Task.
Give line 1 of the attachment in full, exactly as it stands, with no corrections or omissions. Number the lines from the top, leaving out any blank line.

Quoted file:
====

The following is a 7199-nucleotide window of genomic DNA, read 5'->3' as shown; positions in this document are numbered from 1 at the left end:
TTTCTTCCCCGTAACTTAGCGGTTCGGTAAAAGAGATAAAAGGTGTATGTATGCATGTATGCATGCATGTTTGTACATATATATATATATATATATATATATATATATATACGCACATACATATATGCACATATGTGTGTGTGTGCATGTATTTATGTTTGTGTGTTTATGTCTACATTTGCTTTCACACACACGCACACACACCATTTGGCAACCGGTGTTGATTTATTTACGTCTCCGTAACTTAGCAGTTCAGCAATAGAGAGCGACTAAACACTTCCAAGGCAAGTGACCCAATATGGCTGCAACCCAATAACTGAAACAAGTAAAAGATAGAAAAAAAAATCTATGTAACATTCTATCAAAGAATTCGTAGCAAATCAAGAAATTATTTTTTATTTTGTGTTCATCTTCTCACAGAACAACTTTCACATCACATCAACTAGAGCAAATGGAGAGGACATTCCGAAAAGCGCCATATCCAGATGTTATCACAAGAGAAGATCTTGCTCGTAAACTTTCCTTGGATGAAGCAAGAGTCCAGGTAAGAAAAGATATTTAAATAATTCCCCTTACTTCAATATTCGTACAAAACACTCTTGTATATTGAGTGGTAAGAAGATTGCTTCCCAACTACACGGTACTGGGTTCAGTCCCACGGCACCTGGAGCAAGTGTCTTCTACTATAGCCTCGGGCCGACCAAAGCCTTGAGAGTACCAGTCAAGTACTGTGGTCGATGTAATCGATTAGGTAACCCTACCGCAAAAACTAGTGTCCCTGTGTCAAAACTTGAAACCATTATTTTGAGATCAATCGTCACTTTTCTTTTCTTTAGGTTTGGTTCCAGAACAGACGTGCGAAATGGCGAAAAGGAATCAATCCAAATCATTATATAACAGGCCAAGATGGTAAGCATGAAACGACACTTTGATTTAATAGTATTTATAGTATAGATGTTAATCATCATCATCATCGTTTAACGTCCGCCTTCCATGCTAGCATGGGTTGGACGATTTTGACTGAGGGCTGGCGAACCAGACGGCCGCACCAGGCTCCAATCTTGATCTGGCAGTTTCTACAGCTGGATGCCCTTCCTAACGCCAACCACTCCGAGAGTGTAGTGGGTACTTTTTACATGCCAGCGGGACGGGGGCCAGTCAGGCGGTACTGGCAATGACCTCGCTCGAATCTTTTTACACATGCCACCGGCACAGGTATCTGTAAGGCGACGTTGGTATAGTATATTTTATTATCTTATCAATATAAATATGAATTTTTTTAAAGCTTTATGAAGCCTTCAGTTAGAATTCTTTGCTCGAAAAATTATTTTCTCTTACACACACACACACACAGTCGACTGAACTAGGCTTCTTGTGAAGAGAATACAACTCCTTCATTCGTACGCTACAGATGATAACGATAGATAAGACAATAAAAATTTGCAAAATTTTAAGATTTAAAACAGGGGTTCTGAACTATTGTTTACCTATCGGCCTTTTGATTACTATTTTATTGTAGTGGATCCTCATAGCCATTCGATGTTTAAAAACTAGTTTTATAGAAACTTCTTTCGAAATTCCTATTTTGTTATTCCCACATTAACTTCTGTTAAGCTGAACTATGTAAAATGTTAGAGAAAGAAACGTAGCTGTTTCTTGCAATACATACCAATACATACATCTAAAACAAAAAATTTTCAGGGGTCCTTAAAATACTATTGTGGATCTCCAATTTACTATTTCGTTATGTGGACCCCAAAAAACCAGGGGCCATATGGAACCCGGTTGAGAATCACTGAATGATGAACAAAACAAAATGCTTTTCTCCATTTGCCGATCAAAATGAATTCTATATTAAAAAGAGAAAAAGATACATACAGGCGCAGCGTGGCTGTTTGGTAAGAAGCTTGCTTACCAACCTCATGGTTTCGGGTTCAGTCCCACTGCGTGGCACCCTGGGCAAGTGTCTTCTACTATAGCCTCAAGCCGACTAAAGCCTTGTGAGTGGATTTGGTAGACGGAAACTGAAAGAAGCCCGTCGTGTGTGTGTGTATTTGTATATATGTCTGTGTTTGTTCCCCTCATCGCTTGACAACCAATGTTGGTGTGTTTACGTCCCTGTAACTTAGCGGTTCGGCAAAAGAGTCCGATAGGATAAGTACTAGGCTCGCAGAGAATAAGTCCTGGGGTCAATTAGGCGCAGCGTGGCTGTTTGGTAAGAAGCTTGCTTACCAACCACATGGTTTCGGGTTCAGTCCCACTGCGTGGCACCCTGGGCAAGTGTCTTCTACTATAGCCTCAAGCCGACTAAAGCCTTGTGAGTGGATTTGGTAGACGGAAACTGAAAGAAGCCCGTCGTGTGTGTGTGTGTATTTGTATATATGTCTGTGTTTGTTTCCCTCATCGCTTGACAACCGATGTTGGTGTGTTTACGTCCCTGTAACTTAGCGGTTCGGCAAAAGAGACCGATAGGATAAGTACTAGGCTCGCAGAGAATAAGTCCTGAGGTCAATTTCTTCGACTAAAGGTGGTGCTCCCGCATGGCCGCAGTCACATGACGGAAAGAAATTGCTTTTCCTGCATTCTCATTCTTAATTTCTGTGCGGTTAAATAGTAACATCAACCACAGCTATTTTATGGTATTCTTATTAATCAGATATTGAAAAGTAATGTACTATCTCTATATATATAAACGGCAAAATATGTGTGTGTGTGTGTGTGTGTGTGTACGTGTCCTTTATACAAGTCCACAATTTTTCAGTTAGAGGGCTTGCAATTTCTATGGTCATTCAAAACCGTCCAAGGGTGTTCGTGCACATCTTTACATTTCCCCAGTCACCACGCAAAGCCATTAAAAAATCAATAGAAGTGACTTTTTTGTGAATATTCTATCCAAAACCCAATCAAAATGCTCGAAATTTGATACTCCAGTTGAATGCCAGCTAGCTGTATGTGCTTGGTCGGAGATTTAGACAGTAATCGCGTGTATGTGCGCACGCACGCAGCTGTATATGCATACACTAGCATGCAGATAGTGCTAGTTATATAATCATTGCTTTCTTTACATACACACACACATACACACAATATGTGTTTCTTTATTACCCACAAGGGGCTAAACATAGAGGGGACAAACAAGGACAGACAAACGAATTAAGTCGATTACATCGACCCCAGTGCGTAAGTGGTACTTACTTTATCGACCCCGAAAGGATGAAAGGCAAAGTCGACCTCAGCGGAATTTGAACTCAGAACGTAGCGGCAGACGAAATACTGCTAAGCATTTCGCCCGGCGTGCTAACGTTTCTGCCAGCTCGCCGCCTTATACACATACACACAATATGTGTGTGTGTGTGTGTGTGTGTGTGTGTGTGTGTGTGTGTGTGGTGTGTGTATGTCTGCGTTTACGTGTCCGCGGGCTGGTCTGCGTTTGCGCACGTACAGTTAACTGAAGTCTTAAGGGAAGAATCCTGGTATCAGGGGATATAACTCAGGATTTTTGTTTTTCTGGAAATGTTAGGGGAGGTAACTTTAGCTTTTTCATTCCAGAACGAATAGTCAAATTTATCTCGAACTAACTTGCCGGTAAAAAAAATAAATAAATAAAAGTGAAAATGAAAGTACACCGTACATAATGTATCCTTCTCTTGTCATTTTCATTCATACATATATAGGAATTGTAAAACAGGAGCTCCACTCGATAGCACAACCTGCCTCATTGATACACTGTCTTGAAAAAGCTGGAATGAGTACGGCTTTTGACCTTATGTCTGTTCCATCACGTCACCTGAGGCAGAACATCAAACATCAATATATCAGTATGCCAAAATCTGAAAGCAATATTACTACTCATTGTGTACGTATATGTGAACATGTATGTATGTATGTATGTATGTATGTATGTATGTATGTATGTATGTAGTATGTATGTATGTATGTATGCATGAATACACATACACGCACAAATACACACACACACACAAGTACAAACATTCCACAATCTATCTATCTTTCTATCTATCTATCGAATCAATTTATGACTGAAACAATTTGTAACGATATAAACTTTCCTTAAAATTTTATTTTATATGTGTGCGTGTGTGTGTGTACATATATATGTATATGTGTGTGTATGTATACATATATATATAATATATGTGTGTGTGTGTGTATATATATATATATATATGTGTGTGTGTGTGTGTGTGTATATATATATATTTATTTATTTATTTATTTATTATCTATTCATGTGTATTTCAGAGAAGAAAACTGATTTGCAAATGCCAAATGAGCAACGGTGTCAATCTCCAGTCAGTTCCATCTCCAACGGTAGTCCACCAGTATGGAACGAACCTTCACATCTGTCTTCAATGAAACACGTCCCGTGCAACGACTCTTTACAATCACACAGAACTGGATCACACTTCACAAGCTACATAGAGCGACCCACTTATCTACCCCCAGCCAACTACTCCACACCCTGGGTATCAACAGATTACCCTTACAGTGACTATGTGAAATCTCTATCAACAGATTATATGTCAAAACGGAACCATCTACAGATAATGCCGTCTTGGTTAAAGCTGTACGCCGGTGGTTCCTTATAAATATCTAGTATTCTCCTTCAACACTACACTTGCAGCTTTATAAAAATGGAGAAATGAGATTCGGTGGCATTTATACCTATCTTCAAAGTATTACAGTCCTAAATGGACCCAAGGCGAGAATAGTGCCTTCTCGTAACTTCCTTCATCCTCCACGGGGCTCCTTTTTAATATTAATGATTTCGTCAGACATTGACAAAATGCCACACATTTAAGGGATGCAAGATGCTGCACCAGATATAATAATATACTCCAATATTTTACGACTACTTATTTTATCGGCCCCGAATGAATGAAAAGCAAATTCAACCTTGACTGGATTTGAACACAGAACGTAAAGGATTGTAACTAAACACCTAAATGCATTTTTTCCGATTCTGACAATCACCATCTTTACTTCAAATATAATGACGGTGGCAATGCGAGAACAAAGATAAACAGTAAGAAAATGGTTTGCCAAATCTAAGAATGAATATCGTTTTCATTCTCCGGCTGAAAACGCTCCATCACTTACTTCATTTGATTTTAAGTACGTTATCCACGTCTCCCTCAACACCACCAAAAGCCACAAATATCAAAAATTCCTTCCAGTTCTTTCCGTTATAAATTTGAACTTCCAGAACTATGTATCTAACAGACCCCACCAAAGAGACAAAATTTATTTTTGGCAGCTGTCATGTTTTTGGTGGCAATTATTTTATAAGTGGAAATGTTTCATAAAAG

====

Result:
The following is a 7199-nucleotide window of genomic DNA, read 5'->3' as shown; positions in this document are numbered from 1 at the left end: